Ten years ago I won a trip to New York. If this happened today I’d delete the email | Maddie Thomas

Everyone needs a good dinner-party story up their sleeve. Mine? I once won a trip to New York.

I was 16 and, at the start of school term in 2013, I set out to make a short film for English class. I’d always been a film buff so it was, in part, a test to see if film-making could be a future career.

For inspiration I turned to the short film festival Tropfest. While trawling through the winning films, a pop-up window appeared: “Win a trip to Tropfest NYC.”

For once you didn’t have to write 25 words on why you wanted to go or who you’d take – no witty one-liner required. And so I absentmindedly typed in my email address and hit enter.

Within a month, I received a response:.

You’ve won return air fare + 4 nights accommodation for you and a friend to go to New York to do Tropfest in style.

I was jumping around the living room, but my parents were dubious. Something so incredible had to be a scam. No one at school could believe it either, so I was forced to quell my excitement.

It had been so simple that a part of me didn’t trust it either. I barely remembered entering and had just ticked the box saying I was over 16 and had my parent’s consent – never imagining I’d have to prove it.

It didn’t help that we’d never heard of the now-dormant company sponsoring the prize. But after a few emails back and forth, the notion it was a hoax faded. When my name was published in the paper, sandwiched between the winners of an SBS lunar new year adventure and an Uncle Toby’s competition, it finally felt real.

Newspaper clipping of Maddie Thomas winning a trip to NYC.
Newspaper clipping of Maddie Thomas winning a trip to NYC. Photograph: Maddie Thomas

If I won this trip today, in a world where scams are rampant, I think I’d delete the email, too scared I was being duped. I can’t imagine sending copies of my passport to someone who never even provided their last name.

But 10 years ago we didn’t treat every text with suspicion and fishy calls were less likely to catch you off guard. I remember phoney calls would always go to the landline about 7pm, just as you were sitting down to dinner, and there would be a few seconds of crackly noise after you answered.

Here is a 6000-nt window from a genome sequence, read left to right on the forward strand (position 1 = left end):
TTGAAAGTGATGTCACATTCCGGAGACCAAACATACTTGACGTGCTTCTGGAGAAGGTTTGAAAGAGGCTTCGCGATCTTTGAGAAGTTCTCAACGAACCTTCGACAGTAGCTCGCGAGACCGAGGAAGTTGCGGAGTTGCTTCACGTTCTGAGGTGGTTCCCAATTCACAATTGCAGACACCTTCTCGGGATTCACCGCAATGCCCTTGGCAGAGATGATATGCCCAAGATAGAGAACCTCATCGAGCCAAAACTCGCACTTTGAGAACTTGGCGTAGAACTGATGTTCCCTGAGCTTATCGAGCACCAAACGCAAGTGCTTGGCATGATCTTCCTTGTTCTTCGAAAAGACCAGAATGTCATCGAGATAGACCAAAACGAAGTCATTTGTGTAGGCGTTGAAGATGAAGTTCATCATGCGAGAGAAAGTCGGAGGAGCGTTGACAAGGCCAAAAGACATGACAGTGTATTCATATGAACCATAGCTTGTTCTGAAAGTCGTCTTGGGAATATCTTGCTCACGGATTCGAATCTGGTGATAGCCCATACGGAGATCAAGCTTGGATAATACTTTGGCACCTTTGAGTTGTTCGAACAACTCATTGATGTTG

In my correspondence with the organiser there is one email in the chain, where, after a week or two of silence, 16-year-old me asks for an update on our flight bookings. I can sense some fear my dream was about to be destroyed.

But everything arrived, from festival passes to plane tickets, and we were sent on our way, into a yellow taxi and to Manhattan, where we were greeted by a concierge who said bonjour and bonsoir as we walked through the hotel lobby.

I was enchanted. New York was full of landmarks I knew from the movies, from the Empire State Building to Katz’s Deli. Mum and I developed a penchant for breakfast bagels and tried to cover as many boroughs as we could in two weeks (we extended our stay). High on luck, we made the most of everything.

I made my short film to show off some of those moments. More of a compilation than a narrative, and cut to the beat of Jay-Z’s Empire State of Mind. Watching it now, it’s clear I wasn’t destined to be a film-maker. But it reminds me of the sights and sounds of an incredible city.

Ever since that day I’ve been convinced that you’ve got to be in it to win it. No doubt such belief has sold many a lottery ticket and birthed a fair few unexpected millionaires, so why shouldn’t it be you? After my stroke of luck, it’s an idea my family lives by.

So write the 25 words about why you need the luxury holiday. Guess the number of jelly beans in the jar. Enter the lottery on a whim when you’re walking past the newsagent. You just never know. Just be sure to do your due diligence – so you might be a victor rather than a scam victim.

One day I’ll go back to New York on my own dime. For now, it will always be the city I lucked out on.

Maddie Thomas is an editorial assistant at Guardian Australia

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